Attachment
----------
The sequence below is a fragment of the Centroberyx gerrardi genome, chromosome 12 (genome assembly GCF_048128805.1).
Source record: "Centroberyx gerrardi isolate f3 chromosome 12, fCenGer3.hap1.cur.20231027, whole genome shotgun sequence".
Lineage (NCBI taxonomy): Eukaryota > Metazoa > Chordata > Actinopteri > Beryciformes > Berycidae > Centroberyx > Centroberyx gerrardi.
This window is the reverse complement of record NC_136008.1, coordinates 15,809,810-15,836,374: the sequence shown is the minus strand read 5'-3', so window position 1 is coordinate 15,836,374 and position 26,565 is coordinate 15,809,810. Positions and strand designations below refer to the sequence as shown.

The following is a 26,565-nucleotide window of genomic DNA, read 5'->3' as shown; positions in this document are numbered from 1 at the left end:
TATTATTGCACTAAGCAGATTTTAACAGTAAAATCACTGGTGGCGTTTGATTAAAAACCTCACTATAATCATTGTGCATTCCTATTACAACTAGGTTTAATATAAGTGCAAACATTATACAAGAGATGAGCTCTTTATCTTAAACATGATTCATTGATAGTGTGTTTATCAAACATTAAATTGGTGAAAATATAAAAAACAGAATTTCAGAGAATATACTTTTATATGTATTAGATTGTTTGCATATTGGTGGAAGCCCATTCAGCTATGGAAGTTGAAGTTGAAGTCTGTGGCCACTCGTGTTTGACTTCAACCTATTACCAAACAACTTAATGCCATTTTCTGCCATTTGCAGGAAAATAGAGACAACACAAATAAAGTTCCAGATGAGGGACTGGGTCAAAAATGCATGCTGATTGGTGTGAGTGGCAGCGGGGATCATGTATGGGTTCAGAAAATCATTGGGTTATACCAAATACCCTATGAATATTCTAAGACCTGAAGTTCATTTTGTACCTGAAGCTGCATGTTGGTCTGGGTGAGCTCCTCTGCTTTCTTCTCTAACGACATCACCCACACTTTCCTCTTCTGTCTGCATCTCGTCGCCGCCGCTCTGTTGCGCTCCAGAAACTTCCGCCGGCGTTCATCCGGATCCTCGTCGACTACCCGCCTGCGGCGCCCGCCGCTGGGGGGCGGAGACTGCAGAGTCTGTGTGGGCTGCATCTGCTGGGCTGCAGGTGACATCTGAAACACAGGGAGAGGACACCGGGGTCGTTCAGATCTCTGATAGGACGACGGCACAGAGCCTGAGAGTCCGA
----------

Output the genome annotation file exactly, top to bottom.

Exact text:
The sequence below is a fragment of the Centroberyx gerrardi genome, chromosome 12 (genome assembly GCF_048128805.1).
Source record: "Centroberyx gerrardi isolate f3 chromosome 12, fCenGer3.hap1.cur.20231027, whole genome shotgun sequence".
Lineage (NCBI taxonomy): Eukaryota > Metazoa > Chordata > Actinopteri > Beryciformes > Berycidae > Centroberyx > Centroberyx gerrardi.
This window is the reverse complement of record NC_136008.1, coordinates 15,809,810-15,836,374: the sequence shown is the minus strand read 5'-3', so window position 1 is coordinate 15,836,374 and position 26,565 is coordinate 15,809,810. Positions and strand designations below refer to the sequence as shown.

The following is a 26,565-nucleotide window of genomic DNA, read 5'->3' as shown; positions in this document are numbered from 1 at the left end:
TATTATTGCACTAAGCAGATTTTAACAGTAAAATCACTGGTGGCGTTTGATTAAAAACCTCACTATAATCATTGTGCATTCCTATTACAACTAGGTTTAATATAAGTGCAAACATTATACAAGAGATGAGCTCTTTATCTTAAACATGATTCATTGATAGTGTGTTTATCAAACATTAAATTGGTGAAAATATAAAAAACAGAATTTCAGAGAATATACTTTTATATGTATTAGATTGTTTGCATATTGGTGGAAGCCCATTCAGCTATGGAAGTTGAAGTTGAAGTCTGTGGCCACTCGTGTTTGACTTCAACCTATTACCAAACAACTTAATGCCATTTTCTGCCATTTGCAGGAAAATAGAGACAACACAAATAAAGTTCCAGATGAGGGACTGGGTCAAAAATGCATGCTGATTGGTGTGAGTGGCAGCGGGGATCATGTATGGGTTCAGAAAATCATTGGGTTATACCAAATACCCTATGAATATTCTAAGACCTGAAGTTCATTTTGTACCTGAAGCTGCATGTTGGTCTGGGTGAGCTCCTCTGCTTTCTTCTCTAACGACATCACCCACACTTTCCTCTTCTGTCTGCATCTCGTCGCCGCCGCTCTGTTGCGCTCCAGAAACTTCCGCCGGCGTTCATCCGGATCCTCGTCGACTACCCGCCTGCGGCGCCCGCCGCTGGGGGGCGGAGACTGCAGAGTCTGTGTGGGCTGCATCTGCTGGGCTGCAGGTGACATCTGAAACACAGGGAGAGGACACCGGGGTCGTTCAGATCTCTGATAGGACGACGGCACAGAGCCTGAGAGTCCGA